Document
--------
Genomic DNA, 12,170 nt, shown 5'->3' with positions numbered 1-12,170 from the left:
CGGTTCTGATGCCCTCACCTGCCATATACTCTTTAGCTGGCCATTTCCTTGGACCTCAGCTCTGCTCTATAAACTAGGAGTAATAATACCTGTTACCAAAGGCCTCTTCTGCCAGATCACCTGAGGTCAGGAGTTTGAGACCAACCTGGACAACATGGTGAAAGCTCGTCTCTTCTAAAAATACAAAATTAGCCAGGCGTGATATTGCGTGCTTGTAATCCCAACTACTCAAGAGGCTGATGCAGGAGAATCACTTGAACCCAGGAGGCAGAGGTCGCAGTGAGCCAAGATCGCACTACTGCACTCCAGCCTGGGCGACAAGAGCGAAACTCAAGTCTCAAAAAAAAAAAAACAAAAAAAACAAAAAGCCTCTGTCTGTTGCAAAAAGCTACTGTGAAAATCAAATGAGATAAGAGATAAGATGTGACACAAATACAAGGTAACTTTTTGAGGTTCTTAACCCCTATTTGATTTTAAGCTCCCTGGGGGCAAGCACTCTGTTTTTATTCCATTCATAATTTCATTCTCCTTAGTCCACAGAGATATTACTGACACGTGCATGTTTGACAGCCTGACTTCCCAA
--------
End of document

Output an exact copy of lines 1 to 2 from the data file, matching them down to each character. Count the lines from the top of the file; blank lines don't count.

Genomic DNA, 12,170 nt, shown 5'->3' with positions numbered 1-12,170 from the left:
CGGTTCTGATGCCCTCACCTGCCATATACTCTTTAGCTGGCCATTTCCTTGGACCTCAGCTCTGCTCTATAAACTAGGAGTAATAATACCTGTTACCAAAGGCCTCTTCTGCCAGATCACCTGAGGTCAGGAGTTTGAGACCAACCTGGACAACATGGTGAAAGCTCGTCTCTTCTAAAAATACAAAATTAGCCAGGCGTGATATTGCGTGCTTGTAATCCCAACTACTCAAGAGGCTGATGCAGGAGAATCACTTGAACCCAGGAGGCAGAGGTCGCAGTGAGCCAAGATCGCACTACTGCACTCCAGCCTGGGCGACAAGAGCGAAACTCAAGTCTCAAAAAAAAAAAAACAAAAAAAACAAAAAGCCTCTGTCTGTTGCAAAAAGCTACTGTGAAAATCAAATGAGATAAGAGATAAGATGTGACACAAATACAAGGTAACTTTTTGAGGTTCTTAACCCCTATTTGATTTTAAGCTCCCTGGGGGCAAGCACTCTGTTTTTATTCCATTCATAATTTCATTCTCCTTAGTCCACAGAGATATTACTGACACGTGCATGTTTGACAGCCTGACTTCCCAA